Oakland's Santero, a Santeria Priest, Beckons Spirits With His Beats

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Tanit Sakakini
Santero

​Erick Santero, the Latino musician & DJ, will bring what he calls a "multimedia and multidisciplinary performance" to the upcoming All Shook Down Festival in North Beach on July 25. Recently added to the lineup, Santero's hip-hop & reggaeton stylings share an aesthetic with the likes of Don Omar and Daddy Yankee, but they also contain fossils of traditional African drumming. That's appropriate, since Santero believes in the power of music and dancing for spiritual emancipation. Perhaps it's because he's an ordained priest in the Santeria religion, or because he accompanied his father on a trip performing music throughout Central America, but Santero has an unusually strong concern for affecting people positively through music -- whether his audience is half-listening while throwing back cocktails at the club, or dropping sweat on a dance floor to his beats. We got to know to the Oakland musician a little better before his upcoming All Shook Down festival appearance, and found out why you don't have to practice Santeria to get the broader message in Santero's music.

How did you begin your music career?

I grew up making music with my dad, then broke away and studied classical Afro-Cuban folkloric dance. Later, I went to Cuba, where I was initiated into the Santeria religion. That's when I got the bug to make music again. I wanted to integrate two halves of myself: the club / hip-hop / reggae / dance music, and the spiritual tradition. I bridged that gap by bringing spirituality to the dance floor.

How do you infuse your music with spirituality?

The rhythms come from traditional African drumming. In the Santeria tradition, we call the ancestors and spirits down to the earth through drums. I try to transpose these rhythms onto what we know as hip-hop/pop/dance music. I took the intent and spiritual communication of traditional songs and chants and phrased it in a rap, emcee idiom.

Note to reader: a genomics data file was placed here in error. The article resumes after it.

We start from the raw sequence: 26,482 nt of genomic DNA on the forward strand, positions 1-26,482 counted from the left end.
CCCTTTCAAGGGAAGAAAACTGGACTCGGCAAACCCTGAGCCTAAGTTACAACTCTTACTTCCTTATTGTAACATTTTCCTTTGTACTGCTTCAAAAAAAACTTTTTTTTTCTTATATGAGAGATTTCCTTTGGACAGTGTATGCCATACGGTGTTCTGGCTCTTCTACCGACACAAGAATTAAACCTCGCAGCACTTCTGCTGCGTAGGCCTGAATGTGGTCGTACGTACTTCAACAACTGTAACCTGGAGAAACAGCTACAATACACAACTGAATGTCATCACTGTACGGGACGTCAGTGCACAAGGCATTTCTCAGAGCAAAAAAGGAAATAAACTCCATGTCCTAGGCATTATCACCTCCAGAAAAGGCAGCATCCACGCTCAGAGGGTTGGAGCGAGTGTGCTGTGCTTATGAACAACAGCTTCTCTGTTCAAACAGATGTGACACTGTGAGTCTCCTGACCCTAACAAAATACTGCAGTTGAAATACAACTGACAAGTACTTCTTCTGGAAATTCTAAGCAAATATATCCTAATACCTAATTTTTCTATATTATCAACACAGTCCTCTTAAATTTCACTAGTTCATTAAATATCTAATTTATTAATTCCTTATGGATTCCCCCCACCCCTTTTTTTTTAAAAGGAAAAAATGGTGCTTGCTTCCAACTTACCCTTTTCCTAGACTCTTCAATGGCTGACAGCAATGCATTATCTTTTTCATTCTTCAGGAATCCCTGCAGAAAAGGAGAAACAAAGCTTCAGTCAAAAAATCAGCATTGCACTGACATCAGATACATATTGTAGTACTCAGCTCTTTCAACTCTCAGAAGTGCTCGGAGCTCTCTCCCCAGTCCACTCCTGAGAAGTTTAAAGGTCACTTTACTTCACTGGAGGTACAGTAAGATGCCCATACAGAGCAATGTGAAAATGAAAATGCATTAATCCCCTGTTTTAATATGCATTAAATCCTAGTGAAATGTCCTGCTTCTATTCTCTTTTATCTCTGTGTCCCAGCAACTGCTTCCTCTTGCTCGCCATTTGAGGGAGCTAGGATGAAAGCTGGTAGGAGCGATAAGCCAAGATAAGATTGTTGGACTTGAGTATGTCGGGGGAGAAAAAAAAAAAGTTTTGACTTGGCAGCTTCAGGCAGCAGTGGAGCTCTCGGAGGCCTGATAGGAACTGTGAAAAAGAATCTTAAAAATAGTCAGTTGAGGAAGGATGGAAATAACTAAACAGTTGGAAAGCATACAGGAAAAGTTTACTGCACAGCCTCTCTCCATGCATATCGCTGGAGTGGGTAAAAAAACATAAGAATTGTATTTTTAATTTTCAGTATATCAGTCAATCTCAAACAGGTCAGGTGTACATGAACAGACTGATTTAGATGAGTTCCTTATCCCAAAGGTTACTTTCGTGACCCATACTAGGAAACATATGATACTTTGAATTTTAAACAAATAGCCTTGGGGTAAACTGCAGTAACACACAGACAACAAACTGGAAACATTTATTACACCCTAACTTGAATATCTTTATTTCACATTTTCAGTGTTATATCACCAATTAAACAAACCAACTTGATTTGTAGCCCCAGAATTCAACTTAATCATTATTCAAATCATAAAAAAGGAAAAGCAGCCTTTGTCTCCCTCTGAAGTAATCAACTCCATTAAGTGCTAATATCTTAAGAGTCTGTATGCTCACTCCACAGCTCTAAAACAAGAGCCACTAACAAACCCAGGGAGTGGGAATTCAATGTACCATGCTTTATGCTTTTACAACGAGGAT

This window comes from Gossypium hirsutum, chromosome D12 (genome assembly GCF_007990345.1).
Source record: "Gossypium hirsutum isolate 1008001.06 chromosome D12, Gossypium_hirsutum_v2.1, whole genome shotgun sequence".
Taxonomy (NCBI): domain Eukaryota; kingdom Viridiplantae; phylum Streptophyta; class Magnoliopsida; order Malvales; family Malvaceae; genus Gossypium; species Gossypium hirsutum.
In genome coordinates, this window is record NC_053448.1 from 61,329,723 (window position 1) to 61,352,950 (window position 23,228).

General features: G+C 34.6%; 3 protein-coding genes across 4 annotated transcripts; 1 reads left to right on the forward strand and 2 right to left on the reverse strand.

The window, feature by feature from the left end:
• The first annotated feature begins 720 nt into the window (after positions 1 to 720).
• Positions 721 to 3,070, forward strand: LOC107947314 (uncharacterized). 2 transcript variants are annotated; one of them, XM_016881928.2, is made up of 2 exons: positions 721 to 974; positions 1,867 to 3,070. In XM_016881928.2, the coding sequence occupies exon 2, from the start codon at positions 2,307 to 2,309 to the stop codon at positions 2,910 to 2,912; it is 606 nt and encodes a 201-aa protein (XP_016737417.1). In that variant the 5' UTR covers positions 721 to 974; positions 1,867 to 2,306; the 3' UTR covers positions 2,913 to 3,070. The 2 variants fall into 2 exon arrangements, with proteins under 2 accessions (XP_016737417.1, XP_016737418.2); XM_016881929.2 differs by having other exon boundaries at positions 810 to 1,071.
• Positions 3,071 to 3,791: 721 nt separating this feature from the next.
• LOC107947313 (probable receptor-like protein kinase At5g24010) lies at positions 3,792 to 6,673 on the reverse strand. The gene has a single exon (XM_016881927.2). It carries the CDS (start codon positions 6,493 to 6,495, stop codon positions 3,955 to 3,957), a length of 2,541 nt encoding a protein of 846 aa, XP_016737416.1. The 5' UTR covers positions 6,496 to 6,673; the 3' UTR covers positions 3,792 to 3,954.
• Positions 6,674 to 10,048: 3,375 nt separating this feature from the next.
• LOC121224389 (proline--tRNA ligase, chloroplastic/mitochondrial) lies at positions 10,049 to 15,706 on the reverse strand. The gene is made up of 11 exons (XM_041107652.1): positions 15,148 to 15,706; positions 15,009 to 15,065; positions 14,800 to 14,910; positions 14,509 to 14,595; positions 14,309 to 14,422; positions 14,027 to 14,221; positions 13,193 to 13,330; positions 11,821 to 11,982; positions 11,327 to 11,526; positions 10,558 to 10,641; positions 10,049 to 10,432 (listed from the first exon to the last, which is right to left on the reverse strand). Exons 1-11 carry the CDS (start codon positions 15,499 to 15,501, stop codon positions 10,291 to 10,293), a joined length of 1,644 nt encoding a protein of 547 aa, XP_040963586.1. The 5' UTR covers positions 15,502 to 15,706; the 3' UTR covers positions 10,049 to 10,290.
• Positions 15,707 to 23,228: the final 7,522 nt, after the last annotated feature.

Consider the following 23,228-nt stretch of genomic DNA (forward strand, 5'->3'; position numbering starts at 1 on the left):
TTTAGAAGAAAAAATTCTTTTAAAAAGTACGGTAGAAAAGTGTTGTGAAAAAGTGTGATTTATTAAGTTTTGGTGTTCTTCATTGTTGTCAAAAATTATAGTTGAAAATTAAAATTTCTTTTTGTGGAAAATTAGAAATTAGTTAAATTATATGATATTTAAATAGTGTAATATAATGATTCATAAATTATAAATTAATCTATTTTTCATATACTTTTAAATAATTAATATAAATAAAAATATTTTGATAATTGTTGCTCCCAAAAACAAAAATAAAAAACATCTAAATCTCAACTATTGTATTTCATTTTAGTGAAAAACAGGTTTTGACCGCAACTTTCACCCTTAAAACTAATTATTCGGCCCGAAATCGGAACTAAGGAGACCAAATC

Your hip-hop/club music naturally makes people dance. Do the suggestive movements provoked by your music ever conflict with its spiritual intent?

In the Western tradition, sexuality is divorced from spirituality. In every other tradition, sexuality is a regular part of life, and something we celebrate. God is sound and we are the manifestation of God's voice. Our heartbeat is a vibration. The atoms in our bodies are constantly in motion. We are the motion of elements coming together. I manifest this energy with drums. When people dance, they are expressing themselves in the music.

What do you hope people take away from your music?

In my spiritual tradition, everybody has a role. Some people prepare the sacred food, some build alters for ancestors. My role is to channel spiritual energy through music. When I perform, I create a harmonic convergence between myself, the dancers, and the people listening. We are all in the same frequency. If everyone in the planets could be at that same frequency at the same time, something beautiful would manifest. I make music that uplifts the spirit. When people are in that zone, there's something magical that happens: for a brief moment, everyone is connected by an alternation of consciousness, including me. The grand mystery is feeling that connection to the world and people around you, and we can do that through music.

Can people who aren't part of Santeria relate to the themes expressed in your music?

A lot of what I sing is in Spanish and West African Afro-Cuban dialect. I don't expect a lot of people to necessarily understand what I'm saying. But they can unconsciously feel those ancient energies that go back to the first woman banging on the first drum. We have a common ancestor in Africa, and we all feel that primal urge to move to a rhythm. Not to dance has to be a conscious choice. So whether you're there to do shots and pick up somebody at the bar, or to see the performance, you can't help being affected by this kind of music.

You are a priest and a lyricist. Do you write books on how to be spiritual?

In the West, spirituality is something you do: "I'm going to burning Man." But where I'm from, spirituality is something you are: It is in how you carry yourself and what you say. Even bicycling to work and baking bread is a spiritual act. You don't pay a $200 ticket to be spiritual. Back in the day, I paid my rent competing in slam poetry competitions. Spoken word is sacred to me, but I feel like I can reach people more through music. I'm working on a book now that I'd describe as semi-autobiographical metaphysical fiction; it's a teaching story, not the ABC's on spirituality.

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